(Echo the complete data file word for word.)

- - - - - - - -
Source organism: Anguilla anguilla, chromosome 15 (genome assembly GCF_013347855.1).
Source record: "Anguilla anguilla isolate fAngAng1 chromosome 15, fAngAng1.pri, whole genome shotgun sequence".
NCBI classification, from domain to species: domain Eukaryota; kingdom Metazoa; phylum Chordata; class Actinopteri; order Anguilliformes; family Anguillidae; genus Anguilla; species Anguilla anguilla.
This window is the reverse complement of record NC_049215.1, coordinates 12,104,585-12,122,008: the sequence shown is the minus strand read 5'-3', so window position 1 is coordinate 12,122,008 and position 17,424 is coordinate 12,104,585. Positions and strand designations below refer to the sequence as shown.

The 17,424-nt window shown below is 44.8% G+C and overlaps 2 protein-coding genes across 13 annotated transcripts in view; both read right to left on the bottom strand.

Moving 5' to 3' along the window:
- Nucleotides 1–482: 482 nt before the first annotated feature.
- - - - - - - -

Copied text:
Source organism: Anguilla anguilla, chromosome 15 (genome assembly GCF_013347855.1).
Source record: "Anguilla anguilla isolate fAngAng1 chromosome 15, fAngAng1.pri, whole genome shotgun sequence".
NCBI classification, from domain to species: domain Eukaryota; kingdom Metazoa; phylum Chordata; class Actinopteri; order Anguilliformes; family Anguillidae; genus Anguilla; species Anguilla anguilla.
This window is the reverse complement of record NC_049215.1, coordinates 12,104,585-12,122,008: the sequence shown is the minus strand read 5'-3', so window position 1 is coordinate 12,122,008 and position 17,424 is coordinate 12,104,585. Positions and strand designations below refer to the sequence as shown.

The 17,424-nt window shown below is 44.8% G+C and overlaps 2 protein-coding genes across 13 annotated transcripts in view; both read right to left on the bottom strand.

Moving 5' to 3' along the window:
- Nucleotides 1–482: 482 nt before the first annotated feature.